Dielectric Cure Monitoring Applications
When working on a new thermoset, the cure process is essentially unknown. What happens when the material is heated? When is the best time to apply pressure? How fast does the material react at different temperatures? Dielectric Analysis (DEA) complements more conventional thermal analysis techniques of differential scanning calorimetry (DSC) and dynamic mechanical analysis (DMA) to bridge the gap between laboratory and manufacturing environments.
Ion Viscosity and Its use in DEA
Dielectric cure monitoring, also known as DEA, measures a polymer’s resistivity (r) and permittivity (e’), which are the material’s dielectric properties. In general, resistivity provides the most useful information about cure state.
Guidelines for Dielectric Cure Monitoring
Although the method of DEA is simple—place a sample on the sensor, heat and start data acquisition—care and good practice are very helpful for making good measurements. Here are some guidelines for successful dielectric cure monitoring.
Distributed Dielectric Cure Monitoring of Composite Aerospace Structures
Distributed Dielectric Cure Monitoring (D-DEA) is a new concept for the application of Dielectric Analysis (DEA) in manufacturing. Instead of a single expensive base instrument and many long extension cables, D-DEA uses multiple inexpensive instruments connected along a single RS-485 communications line.
Distributed Dielectric Cure Monitoring of Wind Turbine Blades
Distributed Dielectric Cure Monitoring for the first time allows the use of DEA to monitor many locations in very large structures like wind turbine blades and composite beams. Distributed Dielectric Cure Monitoring also avoids the tangle of extension cables used for monitoring parts requiring multiple sensors, such as aircraft and spacecraft components.
Electrode and DC Resistance Cure Monitoring
Dielectric cure monitors measure the electrical properties of a thermoset with AC signals across a range of frequencies. Measurement of resistance with DC methods can also reveal information about a material, but has disadvantages and limitations that the user must consider.
Equipment for Dielectric Cure Monitoring
Dielectric cure monitors measure the dielectric properties of material at a single frequency or across a range of frequencies, selectively revealing the influence of mobile ions and dipole rotation. Ion viscosity of a material is frequency independent resistivity (rDC) and is often proportional to the change in mechanical viscosity before gelation and proportional to the change in modulus after gelation. Consequently, ion viscosity is a useful probe of material state through the entire cure.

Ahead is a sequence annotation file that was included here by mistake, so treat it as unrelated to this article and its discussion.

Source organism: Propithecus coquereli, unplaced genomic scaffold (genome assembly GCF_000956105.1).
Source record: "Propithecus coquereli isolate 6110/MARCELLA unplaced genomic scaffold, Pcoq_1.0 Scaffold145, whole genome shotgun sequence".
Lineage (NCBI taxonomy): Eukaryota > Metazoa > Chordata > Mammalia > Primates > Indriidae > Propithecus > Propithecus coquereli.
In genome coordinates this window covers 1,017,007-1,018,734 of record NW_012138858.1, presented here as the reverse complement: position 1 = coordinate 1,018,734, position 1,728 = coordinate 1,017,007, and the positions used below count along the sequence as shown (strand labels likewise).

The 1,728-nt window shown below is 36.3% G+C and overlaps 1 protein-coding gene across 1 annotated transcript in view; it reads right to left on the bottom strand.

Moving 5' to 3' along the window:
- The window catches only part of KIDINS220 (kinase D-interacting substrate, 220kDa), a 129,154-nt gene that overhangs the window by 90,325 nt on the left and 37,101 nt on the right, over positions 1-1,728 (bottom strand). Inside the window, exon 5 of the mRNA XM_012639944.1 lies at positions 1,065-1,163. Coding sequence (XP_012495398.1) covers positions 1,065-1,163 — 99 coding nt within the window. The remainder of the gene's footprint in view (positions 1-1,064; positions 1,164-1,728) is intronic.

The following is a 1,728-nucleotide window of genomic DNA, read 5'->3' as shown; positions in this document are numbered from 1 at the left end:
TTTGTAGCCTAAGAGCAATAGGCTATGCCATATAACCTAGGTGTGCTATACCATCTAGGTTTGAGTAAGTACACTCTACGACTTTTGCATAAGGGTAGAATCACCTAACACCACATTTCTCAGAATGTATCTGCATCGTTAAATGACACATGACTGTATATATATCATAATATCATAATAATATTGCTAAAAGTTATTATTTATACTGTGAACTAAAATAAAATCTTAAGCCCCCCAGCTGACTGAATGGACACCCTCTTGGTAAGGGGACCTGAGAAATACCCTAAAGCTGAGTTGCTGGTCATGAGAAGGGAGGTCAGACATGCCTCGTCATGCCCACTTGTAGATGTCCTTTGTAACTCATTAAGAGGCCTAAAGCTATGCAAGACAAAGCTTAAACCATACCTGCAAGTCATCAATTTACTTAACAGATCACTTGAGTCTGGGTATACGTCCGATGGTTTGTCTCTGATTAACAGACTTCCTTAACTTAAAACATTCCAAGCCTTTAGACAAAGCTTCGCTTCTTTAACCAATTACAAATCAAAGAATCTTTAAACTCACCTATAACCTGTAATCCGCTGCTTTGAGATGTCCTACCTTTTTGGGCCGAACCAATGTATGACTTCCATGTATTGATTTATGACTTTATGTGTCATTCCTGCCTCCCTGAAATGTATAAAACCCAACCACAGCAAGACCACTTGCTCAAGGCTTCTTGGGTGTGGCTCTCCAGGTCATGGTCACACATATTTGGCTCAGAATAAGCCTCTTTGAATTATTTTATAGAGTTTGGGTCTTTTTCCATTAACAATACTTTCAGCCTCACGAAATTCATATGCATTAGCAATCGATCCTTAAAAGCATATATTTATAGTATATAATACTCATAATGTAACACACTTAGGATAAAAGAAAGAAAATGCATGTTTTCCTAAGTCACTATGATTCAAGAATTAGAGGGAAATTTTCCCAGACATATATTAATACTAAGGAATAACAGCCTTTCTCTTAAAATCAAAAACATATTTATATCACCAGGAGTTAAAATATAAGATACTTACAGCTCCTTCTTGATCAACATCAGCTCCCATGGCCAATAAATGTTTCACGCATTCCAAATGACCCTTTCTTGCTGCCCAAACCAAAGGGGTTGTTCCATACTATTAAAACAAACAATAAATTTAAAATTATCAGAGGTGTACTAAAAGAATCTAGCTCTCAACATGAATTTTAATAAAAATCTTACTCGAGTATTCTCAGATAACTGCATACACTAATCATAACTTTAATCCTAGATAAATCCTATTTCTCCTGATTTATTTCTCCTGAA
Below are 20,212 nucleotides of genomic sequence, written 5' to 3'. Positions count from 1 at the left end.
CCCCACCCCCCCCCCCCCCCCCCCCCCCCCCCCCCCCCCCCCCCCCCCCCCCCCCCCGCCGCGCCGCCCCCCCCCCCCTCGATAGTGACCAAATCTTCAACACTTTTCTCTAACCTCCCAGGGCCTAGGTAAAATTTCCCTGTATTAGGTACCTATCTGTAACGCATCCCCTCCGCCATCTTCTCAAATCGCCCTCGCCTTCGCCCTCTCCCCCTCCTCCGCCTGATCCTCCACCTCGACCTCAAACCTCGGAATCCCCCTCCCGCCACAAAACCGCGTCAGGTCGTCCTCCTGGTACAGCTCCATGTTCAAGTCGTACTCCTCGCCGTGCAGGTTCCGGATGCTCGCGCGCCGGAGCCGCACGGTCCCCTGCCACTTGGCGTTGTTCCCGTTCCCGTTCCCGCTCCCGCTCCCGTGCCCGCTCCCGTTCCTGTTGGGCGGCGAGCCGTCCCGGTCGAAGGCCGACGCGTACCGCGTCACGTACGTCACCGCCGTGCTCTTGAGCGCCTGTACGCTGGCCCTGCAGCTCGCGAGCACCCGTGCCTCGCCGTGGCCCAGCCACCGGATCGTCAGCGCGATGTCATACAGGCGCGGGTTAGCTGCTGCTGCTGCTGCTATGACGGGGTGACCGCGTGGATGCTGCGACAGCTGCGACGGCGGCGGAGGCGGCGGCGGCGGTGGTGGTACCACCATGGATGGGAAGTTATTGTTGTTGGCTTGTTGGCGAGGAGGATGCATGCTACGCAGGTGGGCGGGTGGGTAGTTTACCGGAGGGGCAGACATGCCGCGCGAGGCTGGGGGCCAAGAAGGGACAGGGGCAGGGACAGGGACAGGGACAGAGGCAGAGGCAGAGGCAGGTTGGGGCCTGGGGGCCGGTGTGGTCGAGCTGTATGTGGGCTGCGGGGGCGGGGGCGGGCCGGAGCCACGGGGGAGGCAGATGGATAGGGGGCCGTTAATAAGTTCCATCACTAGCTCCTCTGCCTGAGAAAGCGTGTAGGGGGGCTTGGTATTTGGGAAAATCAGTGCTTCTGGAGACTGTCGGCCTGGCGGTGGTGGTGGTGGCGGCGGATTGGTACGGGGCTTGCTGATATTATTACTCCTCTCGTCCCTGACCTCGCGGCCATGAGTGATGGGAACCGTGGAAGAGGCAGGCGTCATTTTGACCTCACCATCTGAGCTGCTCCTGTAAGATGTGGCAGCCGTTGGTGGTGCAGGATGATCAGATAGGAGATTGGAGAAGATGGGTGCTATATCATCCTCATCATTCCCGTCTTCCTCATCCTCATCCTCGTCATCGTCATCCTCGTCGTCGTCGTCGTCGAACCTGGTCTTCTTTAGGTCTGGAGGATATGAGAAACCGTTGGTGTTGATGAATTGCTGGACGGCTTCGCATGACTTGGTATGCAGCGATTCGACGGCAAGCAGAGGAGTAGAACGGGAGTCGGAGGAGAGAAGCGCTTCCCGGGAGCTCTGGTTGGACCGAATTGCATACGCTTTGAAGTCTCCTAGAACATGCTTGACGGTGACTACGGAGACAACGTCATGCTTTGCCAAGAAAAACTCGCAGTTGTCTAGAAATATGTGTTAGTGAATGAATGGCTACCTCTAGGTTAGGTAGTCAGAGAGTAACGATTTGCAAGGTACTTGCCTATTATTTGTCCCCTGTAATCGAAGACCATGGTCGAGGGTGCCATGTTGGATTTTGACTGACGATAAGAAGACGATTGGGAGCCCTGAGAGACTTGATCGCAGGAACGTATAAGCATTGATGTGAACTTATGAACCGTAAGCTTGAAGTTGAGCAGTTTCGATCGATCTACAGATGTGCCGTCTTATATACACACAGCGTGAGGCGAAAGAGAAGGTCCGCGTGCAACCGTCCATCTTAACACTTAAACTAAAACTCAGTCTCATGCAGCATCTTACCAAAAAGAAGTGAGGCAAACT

Lambient Technologies LLC, based in Boston, Massachusetts, develops instruments, sensors, and software for monitoring the dielectric properties of curing polymers. These properties provide unique insights into the chemistry, formulation, reaction rate, viscosity, and cure state of epoxies, polystyrenes, polyurethanes, silicones, SMC, BMC, and other types of thermoset materials.
Dielectric cure monitoring, or Dielectric Analysis (DEA), has wide application in research and development, quality assurance and quality control, and manufacturing.
Lambient Technologies’ products are designed for flexibility and ease of use. Together they form an integrated system for studying polymers and optimizing manufacturing processes.
Lambient Technologies was founded in 2008 by members of the team that commercialized products by Micromet Instruments; a Massachusetts Institute of Technology (MIT) spin-off that pioneered the technology of dielectric cure monitoring in the 1980s. Since then, members of our team have developed dielectric cure monitoring products for Metrissa/Holometrix and Netzsch Instruments, giving us more experience in this technology than any other company in the field. Our History